There may be instances were some water sources are unable to provide a good water pressure out of the main. However, a number of regulatory devices can handle the deviations. Too high of pressure or too low of pressure can be fixed with the installation of a booster pump or pressure-reducing valve. Installation of an expansion tank and check-valve system or vacuum breaker can correct any backflow issues.
A Look At Booster Pumps
Inspectors oftentimes don’t allow a home with an excessive amount of plumbing fixtures to be built using the existing low main pressure. When this happens, a booster pump is used to increase the in-house main pressure, enabling the house to built according to the plans. It’s possible that smaller in-house pipes will need to be used.
Any unassisted systems that need a large diameter pipe and fitting can benefit from a booster pipe. You’ll have to hire an electrician to do the electrical part of the booster pump, however. A medium-sized booster can run around $1,200.
A Look At Pressure Regulators
If the water pressure to your home is excessively high, you’ll need a pressure regulator installed. There are all kinds of pressure regulator valves available on the market. However, like everything else, quality varies. A well-designed pressure regulator consists of a combination of nonferrous body parts and stainless steel and has assembly screws and integral strainer. Pressure regulators tend to come with a rubber diaphragm and spring at the boom of the belly-shaped component and can lessen the pressure of a system to 90 psi.
A Look At Vacuum Breakers
In some areas of the country, local and major codes demand that a backflow prevention device be installed onto a water-service line. Vacuum breakers keep siphonage from flowing back into the build should the main service line shuts down or is interrupted.
The biggest issue with the landscape systems is the problem with herbicides and pesticides getting into the fresh water supply through the siphonage. A vacuum breaker is one device that can keep this from happening. It wasn’t until recent years that the devices were implemented into urban areas (it used to be just for irrigation systems because these systems got their water from the home supply).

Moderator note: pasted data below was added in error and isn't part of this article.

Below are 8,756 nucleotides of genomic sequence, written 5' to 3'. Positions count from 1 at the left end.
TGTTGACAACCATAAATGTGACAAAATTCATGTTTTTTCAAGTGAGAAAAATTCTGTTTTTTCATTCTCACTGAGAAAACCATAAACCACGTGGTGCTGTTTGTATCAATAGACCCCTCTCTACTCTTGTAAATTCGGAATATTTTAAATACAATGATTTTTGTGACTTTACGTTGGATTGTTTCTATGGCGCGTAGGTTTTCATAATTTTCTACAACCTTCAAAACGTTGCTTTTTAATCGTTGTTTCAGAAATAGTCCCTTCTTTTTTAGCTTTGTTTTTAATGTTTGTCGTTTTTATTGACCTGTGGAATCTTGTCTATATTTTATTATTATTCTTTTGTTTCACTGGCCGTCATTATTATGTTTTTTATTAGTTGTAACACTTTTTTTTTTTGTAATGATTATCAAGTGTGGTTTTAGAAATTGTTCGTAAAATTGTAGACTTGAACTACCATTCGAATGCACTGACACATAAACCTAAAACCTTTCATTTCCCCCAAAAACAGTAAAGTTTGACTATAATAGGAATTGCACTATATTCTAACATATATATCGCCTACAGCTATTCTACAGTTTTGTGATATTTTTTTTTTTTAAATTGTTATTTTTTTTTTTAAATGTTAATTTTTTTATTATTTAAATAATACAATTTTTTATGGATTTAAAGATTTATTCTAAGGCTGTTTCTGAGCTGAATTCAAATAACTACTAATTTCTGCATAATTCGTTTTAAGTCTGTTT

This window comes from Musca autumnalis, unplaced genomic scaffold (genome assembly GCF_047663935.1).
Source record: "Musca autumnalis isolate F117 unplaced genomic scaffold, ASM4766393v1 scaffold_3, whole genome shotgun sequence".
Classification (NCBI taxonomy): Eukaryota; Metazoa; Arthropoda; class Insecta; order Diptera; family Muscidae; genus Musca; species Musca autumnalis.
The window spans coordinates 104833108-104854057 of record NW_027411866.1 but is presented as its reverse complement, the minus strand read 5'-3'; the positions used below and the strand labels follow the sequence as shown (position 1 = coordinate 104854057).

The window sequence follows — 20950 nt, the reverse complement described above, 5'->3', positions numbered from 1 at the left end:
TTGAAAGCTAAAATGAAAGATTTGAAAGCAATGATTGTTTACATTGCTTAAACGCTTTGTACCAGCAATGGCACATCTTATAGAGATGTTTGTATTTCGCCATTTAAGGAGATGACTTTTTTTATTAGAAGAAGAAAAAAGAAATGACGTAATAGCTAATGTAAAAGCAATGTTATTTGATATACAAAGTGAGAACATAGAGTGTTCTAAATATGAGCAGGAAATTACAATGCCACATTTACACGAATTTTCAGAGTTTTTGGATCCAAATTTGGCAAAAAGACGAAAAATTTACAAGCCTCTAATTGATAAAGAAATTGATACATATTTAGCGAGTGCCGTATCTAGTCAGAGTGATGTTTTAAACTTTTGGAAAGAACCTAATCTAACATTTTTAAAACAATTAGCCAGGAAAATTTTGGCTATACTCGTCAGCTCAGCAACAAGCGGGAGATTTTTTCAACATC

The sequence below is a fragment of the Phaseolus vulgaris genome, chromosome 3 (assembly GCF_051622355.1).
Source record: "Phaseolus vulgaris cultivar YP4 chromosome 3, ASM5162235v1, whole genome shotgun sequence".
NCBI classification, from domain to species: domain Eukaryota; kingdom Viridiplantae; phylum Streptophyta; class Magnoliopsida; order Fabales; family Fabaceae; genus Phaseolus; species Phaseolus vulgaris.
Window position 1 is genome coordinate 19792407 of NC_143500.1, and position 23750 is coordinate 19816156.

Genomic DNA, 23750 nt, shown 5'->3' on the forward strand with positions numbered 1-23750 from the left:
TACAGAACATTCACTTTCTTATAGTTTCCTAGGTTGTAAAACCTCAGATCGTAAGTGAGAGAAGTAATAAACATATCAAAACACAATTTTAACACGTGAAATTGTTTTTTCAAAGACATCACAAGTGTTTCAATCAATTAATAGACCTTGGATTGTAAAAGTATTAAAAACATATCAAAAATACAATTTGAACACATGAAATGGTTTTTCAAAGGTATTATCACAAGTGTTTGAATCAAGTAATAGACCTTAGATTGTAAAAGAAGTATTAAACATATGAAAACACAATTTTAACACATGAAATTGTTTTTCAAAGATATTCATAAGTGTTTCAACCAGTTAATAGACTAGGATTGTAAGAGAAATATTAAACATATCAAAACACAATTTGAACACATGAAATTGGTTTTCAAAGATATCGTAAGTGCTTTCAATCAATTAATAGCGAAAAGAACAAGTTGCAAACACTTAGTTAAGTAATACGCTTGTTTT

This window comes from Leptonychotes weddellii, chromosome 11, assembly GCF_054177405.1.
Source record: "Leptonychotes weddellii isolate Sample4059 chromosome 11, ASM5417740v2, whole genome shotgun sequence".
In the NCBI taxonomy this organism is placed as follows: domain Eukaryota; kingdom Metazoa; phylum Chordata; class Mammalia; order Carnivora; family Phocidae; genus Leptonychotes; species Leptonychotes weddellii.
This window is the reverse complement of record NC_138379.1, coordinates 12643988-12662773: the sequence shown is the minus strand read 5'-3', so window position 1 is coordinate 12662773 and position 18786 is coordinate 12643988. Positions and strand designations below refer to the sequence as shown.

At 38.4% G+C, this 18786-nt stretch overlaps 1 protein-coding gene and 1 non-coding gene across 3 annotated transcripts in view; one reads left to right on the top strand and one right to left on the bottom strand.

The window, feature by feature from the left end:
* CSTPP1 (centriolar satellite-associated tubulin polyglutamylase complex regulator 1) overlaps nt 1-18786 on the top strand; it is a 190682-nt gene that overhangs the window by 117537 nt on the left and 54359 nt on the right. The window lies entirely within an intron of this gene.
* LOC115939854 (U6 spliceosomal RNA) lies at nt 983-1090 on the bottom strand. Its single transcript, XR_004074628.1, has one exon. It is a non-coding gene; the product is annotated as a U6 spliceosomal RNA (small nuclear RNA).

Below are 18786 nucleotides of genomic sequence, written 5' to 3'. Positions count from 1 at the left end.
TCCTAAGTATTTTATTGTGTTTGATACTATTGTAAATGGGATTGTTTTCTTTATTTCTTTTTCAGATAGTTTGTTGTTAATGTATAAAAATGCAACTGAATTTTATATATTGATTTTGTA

Now, the vacuum breaker contains an open atmosphere chamber, which is sealed off by the checking member (a moveable part). This moving part is kept in place by the water pressure when the line is feeling pressure. However, if the line stops being under pressure, that moveable part falls down and the chamber will open. This allows the service line to fill up with atmospheric pressure. This causes the siphon action to break, ensuring that the poisonous irrigation water won’t get back into the building supply.
The majority of local and major codes have extremely explicit limitation on installation heights and location for all backflow devices like vacuum breakers. Be sure to talk with your inspector to find out if you need one installed, and if you do, what rules must you follow. Some areas will demand you get a special permit to get the devices installed.
It must be noted that a frictional loss value is typically not listed on vacuum breakers. Therefore, to get the information, you’ll need to talk with the manufacturer or distributor. If you get a vacuum breaker and need a precise frictional loss figure, you need to learn what the value is.
A Look At Check-Value and Expansion-Tank Systems
When a water heater produces hot water, there is an increase of pressure inside the tank. IN the majority of installation, the primary in-house building supply line attaches directly to the heater’s cold inlet side.
When the heater is filled with hot water that goes unused, it goes out of the heater due to the increase in pressure. When it’s under pressure, the hot water goes back into the supply line connected to the service line, which then go to the municipal main.
Now, if everybody’s water heater cycled the unused hot water into the main, the concern for toxic materials entering the fresh water system would be a cause for concern. Some local codes demand that a storage tank water-heating system include a check valve and expansion tank.